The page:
How Do Hallucinogens Work?
Swiss chemist Albert Hofmann, who discovered the hallucinogenic drug LSD, died yesterday. But the LSD trip is far from over as scientists bring lucidity to how hallucinogens work.
Also called psychedelics, hallucinogens alter a person's perception, mood and a slew of other mental processes. Hallucinogen history goes back centuries as people worldwide have taken the drugs to induce altered states for religious and spiritual purposes.
While LSD (lysergic acid diethylamide), mescaline and other psychedelics were studied in the past, research largely came to a halt after recreational abuse of the drugs in the 1960s, with some work resuming in the 1990s. Many studies now rely on animal models such as mice.
One human study published in the journal Psychopharmacology revealed the active ingredient in hippie mushrooms, called psilocybin, elicited "mystical experiences" for participants that reportedly led to behavior changes lasting for weeks. However, nearly one-third of the participants had a bad trip, reporting that they found the drug experience frightening.
Research has suggested hallucinogens primarily do their magic in the brain's cortex, where the drugs activate specific receptors called 5-HT2A receptors (2ARs) that are normally triggered by serotonin.
"In order to function, [the cortex is] integrating different signals, for example glutamate signals and serotonin signals," said neuroscientist Stuart Sealfon of Mount Sinai School of Medicine in New York, "and what hallucinogens must be doing is they are disrupting this process so that sensory perception is altered by them."
However, not all compounds that activate these receptors lead to mind-bending trips. "What was it that made hallucinogens have their unique properties?" Sealfon said.
Scientists once thought of receptors in terms of "locks and keys," in which certain drugs fit into a specific receptor as a key fits into a lock. That receptor would then turn on and signal to other molecules in the cell.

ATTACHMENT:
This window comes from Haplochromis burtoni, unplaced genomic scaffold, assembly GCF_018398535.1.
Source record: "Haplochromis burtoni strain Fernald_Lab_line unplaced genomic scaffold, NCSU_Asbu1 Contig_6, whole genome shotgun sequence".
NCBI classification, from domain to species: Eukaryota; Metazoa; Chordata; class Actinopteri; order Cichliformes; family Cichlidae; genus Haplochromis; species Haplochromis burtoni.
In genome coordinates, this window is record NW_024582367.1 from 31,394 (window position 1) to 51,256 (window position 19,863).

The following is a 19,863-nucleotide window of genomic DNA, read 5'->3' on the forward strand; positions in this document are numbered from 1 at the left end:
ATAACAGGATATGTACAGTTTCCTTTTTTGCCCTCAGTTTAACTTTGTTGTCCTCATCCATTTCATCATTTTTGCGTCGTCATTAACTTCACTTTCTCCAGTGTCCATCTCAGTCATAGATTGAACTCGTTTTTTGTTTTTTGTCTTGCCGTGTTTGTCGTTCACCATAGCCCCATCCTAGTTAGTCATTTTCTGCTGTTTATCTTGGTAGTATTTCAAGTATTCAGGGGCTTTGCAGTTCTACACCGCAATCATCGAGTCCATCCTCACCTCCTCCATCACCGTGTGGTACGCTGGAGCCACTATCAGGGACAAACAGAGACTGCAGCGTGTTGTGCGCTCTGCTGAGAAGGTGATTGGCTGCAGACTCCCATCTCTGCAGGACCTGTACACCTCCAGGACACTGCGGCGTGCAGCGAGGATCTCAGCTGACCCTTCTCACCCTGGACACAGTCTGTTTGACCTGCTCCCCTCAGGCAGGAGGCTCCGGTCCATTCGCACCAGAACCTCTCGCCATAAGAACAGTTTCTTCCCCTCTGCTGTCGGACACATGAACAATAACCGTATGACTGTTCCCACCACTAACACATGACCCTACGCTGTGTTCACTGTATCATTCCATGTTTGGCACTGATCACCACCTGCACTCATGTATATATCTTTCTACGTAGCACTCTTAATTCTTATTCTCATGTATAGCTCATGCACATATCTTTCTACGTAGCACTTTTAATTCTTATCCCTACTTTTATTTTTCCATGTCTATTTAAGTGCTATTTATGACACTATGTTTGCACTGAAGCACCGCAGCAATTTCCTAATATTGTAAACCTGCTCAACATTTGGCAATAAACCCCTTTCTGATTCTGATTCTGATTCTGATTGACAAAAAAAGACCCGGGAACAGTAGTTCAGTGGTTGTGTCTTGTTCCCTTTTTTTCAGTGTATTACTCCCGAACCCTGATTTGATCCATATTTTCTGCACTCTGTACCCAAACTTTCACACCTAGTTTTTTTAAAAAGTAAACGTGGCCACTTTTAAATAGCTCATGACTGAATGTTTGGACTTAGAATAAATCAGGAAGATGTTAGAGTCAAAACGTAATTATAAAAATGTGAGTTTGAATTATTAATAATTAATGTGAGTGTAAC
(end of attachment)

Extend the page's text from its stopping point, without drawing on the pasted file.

But that's not the case for hallucinogens. Research by Sealfon and his colleagues published last year in the journal Neuron revealed the serotonin-2A receptor has more than one "on" position.
"When a non-hallucinogen activates the receptor, it causes one pattern of signaling of the cells in the brain that is not hallucinogenic," Sealfon told LiveScience. "When a hallucinogen turns on this receptor, the receptor we infer must go into a different position and that leads to a different pattern in responses in the cell and is what makes the hallucinogen have its unique effect."
Brains are mysterious, whether on drugs or not. Sealfon's and others' research has continued to reveal how brain receptors are involved in hallucinogenic effects; study results are also providing insights into the nature of a mystical or hallucinogenic experience. And so while studies are shedding light on "the brain on hallucinogens," many questions remain. For instance, what causes a "bad trip?"
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Jeanna served as editor-in-chief of Live Science. Previously, she was an assistant editor at Scholastic's Science World magazine. Jeanna has an English degree from Salisbury University, a master's degree in biogeochemistry and environmental sciences from the University of Maryland, and a graduate science journalism degree from New York University. She has worked as a biologist in Florida, where she monitored wetlands and did field surveys for endangered species. She also received an ocean sciences journalism fellowship from Woods Hole Oceanographic Institution.
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